Winners play their cards right

As the Independent 100 listing enters its sixth year, Roger Trapp explains how our league table has set a benchmark for growth
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The Independent Online
ANYONE looking for proof that Britain's private companies are not necessarily small in size and limited in outlook need go no further than Card Protection Plan. The company, which last year was one of only nine organisations to have appeared in the Independent 100 annual listing of fastest-growing private companies for four consecutive years, has set itself the target of becoming the largest supplier of card protection insurance in Europe and is looking to expand into Asia.

Although its chairman, Hamish Ogston, is conscious that the move could prove the death of a business that over the past 15 years has grown to achieve a turnover of pounds 15m, he believes it is better to take the risk than to just stand still with money in the bank.

It is the sort of entrepreneurial spirit that has led the Government and such advisers as banks and accountants to recognise that businesses such as Card Protection Plan are the future drivers of the economy. This is why last November's Budget contained specific measures, including capital gains and inheritance tax relief, to help privately owned businesses.

But the Independent 100, compiled every year since 1990 by the Independent on Sunday in association with accountants Price Waterhouse, indicates that many of these businesses have expanded rapidly without such assistance. The companies that have appeared in the Independent 100 and the Middle Market 50, designed to recognise larger companies' efforts in sustaining growth, have created more than 15,250 jobs since the table was launched. As Nigel Crockford, the Price Waterhouse partner responsible for middle- market and growth companies, points out, this is "a remarkable achievement when one considers that unemployment over the five years to December 1994 had risen by about 50 per cent".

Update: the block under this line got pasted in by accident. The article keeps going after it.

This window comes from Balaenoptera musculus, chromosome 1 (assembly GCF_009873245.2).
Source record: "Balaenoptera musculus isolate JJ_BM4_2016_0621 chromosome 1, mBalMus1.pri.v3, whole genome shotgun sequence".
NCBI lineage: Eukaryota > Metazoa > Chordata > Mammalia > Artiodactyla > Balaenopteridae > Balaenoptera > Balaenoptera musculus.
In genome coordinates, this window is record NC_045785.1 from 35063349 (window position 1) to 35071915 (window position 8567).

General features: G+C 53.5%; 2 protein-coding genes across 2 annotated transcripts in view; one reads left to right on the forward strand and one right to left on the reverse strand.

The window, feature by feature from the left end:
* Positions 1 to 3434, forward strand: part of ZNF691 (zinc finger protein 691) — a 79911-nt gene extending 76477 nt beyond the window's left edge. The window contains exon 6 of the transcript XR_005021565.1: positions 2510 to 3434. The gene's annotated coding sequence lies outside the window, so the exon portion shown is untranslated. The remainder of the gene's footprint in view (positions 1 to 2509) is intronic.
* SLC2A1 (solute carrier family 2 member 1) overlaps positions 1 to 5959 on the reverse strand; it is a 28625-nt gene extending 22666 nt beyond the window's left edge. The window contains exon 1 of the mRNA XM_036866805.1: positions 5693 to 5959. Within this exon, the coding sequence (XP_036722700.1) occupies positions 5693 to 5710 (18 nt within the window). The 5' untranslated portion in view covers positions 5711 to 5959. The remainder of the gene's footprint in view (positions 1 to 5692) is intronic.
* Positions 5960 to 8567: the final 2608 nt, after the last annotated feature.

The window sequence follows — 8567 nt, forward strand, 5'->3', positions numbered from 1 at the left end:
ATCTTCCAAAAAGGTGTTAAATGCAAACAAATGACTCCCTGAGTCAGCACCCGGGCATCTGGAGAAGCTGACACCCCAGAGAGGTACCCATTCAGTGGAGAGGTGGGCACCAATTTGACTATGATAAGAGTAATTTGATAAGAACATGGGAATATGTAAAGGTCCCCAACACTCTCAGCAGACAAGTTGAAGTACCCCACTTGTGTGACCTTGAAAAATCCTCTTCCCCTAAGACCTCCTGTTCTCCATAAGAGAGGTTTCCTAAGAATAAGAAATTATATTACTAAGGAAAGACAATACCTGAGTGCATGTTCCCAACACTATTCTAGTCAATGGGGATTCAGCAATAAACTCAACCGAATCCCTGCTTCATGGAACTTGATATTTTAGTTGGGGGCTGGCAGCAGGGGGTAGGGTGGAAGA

If your company has been able to buck the recession by expanding in this way, you could be featured in the 1996 Independent 100 listing, which is launched today. Past listings have identified Stagecoach Holdings, the fast-growing bus operator now moving into rail, business information company Maid and medical computer company Vamp, which has since been acquired by Reuters. If you think you can live in this sort of company, fill in the attached coupon and send it to Julie Harwood at Price Waterhouse, Southwark Towers, 32 London Bridge Street, London SE1 9SY, by 1 March.

The league table, which has become an established performance indicator for successful UK growth companies, ranks businesses by annual compound sales growth over a five-year period. In addition to the overall ranking, the Middle Market award is for companies that have annual sales of at least pounds 5m in the first year of the five or at least pounds 15m in the last year of the five.

The businesses featured in the first five years have come from a variety of sectors. But they also have a lot in common, such as a determination to focus on what they know best and an unwillingness to use borrowings in order to expand.

In an attempt to draw on these common interests, Price Waterhouse is seeking to form a network of fast-growing privately owned businesses. Since membership will be confined to those which have featured in the Independent 100, this is another reason why you should not delay returning the entry form.